“You probably have clients lining up outside your door, you’re such a well-known attorney.”

“And you’re a well-known doorman!”

“Always the joker, you are.”

“Have a nice day,” Hastings says. He walks through the revolving doors and out to the street.

At the newsstand he picks up the Times. As he scours the headlines, the vendor leans forward, a cigarette balancing precariously on his lower lip.

“Anything you wrote?”

“No, nothing today,” Hastings says as he folds the pages.

“Something of yours gonna appear in print? Big exposé, maybe?”

Hastings laughs. “I don’t think that’s going to happen anytime soon.”

“Wait until I tell the guys. City’s best reporter buying newspapers at my stand!”

Hastings grins as he accepts his change. “Have a nice day.”

The subway station is crowded, and he pushes his way to the platform. The train pulls in, and he gets on, quickly taking his usual seat near the door.

“Morning Hastings,” says the over-weight man sitting at his left.

He nods. The two men ride the same train most mornings, with Hastings trying not to get annoyed at the constant chatter of his traveling companion.

“I’ve been having pains,” the heavy man complains, gripping his belly.

“Pains?” Hastings raises an eyebrow.

“Right here. In my gut. What do you think it could be? Appendix? Tumor?”

“I don’t have a clue.”

“But you’re a famous doctor. Surely you must know something. Cancer? Could it be that?”

“You should have it checked out.”

“Can you do that? Give me a full physical?”

“This is my stop,” Hastings says politely as he stands up. “I hope you feel better. Have a nice day.”

Emerging from the subway station, Hastings looks at his watch. He is on time, he sees, so he stops at the corner coffee shop and gets in line. When it is his turn, he approaches the counter to place his order.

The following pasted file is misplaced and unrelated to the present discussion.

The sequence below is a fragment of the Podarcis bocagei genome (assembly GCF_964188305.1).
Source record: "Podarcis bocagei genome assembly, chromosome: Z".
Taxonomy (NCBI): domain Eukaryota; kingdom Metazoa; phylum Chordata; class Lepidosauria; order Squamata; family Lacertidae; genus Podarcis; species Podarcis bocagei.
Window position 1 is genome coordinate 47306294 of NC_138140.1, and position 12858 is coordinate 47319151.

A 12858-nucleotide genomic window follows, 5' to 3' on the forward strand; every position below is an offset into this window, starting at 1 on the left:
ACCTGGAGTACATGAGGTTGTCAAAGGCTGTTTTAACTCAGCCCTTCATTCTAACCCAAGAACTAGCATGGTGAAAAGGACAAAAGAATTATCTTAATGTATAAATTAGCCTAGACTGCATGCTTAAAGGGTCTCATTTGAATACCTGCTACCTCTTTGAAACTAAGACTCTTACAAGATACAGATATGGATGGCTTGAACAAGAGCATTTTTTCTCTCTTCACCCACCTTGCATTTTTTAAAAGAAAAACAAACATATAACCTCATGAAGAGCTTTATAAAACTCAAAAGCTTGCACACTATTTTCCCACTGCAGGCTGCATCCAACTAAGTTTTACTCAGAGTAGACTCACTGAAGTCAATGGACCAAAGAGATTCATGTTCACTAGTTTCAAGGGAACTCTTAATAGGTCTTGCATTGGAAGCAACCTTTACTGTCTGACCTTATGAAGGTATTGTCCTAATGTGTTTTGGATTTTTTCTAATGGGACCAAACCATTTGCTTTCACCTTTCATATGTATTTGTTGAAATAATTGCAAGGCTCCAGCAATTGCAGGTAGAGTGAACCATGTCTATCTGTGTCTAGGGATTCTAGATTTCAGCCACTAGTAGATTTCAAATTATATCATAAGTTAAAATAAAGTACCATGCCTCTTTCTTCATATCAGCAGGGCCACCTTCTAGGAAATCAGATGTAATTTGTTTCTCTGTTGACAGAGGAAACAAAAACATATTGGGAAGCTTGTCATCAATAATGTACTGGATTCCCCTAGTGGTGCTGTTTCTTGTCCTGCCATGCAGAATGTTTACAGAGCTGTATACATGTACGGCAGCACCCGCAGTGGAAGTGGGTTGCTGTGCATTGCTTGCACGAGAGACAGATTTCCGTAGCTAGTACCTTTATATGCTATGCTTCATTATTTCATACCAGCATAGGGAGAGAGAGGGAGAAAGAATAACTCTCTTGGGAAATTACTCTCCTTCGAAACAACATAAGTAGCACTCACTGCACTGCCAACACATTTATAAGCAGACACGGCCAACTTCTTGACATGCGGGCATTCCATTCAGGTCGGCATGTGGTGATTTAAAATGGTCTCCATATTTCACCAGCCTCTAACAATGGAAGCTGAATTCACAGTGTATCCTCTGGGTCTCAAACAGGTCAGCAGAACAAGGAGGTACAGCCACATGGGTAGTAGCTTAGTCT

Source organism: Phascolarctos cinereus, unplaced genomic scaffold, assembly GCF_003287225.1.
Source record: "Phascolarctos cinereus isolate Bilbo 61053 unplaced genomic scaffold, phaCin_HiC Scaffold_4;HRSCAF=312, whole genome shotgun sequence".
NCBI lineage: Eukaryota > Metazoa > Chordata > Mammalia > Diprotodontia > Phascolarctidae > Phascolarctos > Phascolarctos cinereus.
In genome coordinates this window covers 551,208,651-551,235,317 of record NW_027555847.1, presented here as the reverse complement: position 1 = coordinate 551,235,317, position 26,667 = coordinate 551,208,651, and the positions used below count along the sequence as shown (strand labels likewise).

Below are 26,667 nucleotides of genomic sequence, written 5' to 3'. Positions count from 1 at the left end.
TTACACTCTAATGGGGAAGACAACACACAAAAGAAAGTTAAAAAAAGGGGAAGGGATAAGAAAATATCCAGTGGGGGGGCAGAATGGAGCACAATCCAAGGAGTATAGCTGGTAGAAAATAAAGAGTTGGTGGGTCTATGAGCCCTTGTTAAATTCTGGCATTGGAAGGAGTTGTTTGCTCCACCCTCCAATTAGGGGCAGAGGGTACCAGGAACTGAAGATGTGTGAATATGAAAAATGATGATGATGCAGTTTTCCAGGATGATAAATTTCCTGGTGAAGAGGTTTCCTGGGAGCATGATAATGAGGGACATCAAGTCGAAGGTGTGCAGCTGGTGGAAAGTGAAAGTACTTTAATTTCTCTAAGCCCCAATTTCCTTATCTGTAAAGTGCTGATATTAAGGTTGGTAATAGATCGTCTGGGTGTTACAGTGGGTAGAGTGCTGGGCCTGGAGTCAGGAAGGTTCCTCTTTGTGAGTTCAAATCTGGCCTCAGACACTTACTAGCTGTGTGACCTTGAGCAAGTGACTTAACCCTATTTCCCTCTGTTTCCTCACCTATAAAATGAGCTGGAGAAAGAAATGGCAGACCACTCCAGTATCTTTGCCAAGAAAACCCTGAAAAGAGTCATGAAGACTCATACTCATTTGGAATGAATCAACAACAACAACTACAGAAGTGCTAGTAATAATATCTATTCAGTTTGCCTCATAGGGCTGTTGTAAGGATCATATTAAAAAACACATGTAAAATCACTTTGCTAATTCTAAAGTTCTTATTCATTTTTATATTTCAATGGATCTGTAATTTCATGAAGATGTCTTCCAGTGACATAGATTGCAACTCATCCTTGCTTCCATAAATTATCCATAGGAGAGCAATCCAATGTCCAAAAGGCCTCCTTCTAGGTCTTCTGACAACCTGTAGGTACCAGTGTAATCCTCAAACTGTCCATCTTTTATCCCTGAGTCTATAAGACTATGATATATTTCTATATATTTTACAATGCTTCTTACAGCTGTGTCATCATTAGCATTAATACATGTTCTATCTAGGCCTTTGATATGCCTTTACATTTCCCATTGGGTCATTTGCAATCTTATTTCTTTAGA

“Good morning,” the freckle-faced barista says warmly.

“Hello, Natalie. How are you?”

“I’m fine, just fine. It’s always exciting to see you in the mornings.”


“Well, you know.”

“No, I don’t know.”

“Oh, come on, Mr. Hastings. You, of all people, coming here for coffee. You could be drinking with a celebrity instead. A movie star, or someone from one of those rock bands you represent.”

“Your coffee’s good.”

“Imagine that. A bigshot talent agent likes my coffee!”

The other customers in line are waiting, so Hastings moves to the side. When Natalie hands him his cappuccino, he winks at her. “Thanks,” he says. “Have a nice day.”

He walks down the street, taking an occasional sip of coffee. When he reaches his building, he transfers the lidded cup to his other hand so that he can open the door. He climbs three floors, takes out his key, and unlocks his office.

His desk is piled with folders, half hiding his computer. He looks for an empty spot for his coffee, sets his briefcase on the floor. He sits down, riffles through the folders, looking at the names on the labels.

The lawyer. The journalist. The doctor. The talent agent. And all the others. Each of them has taxes to file; each of their files will be handled in turn.

He sighs, wondering what it must be like to be in their shoes. To live their lives. But except for a few brief moments each morning, he has his own life to live. He picks up his pen and clicks his computer to life.

“Have a nice day,” Hastings wishes himself as he gets to work.

 # # #

Originally published on Written Tales.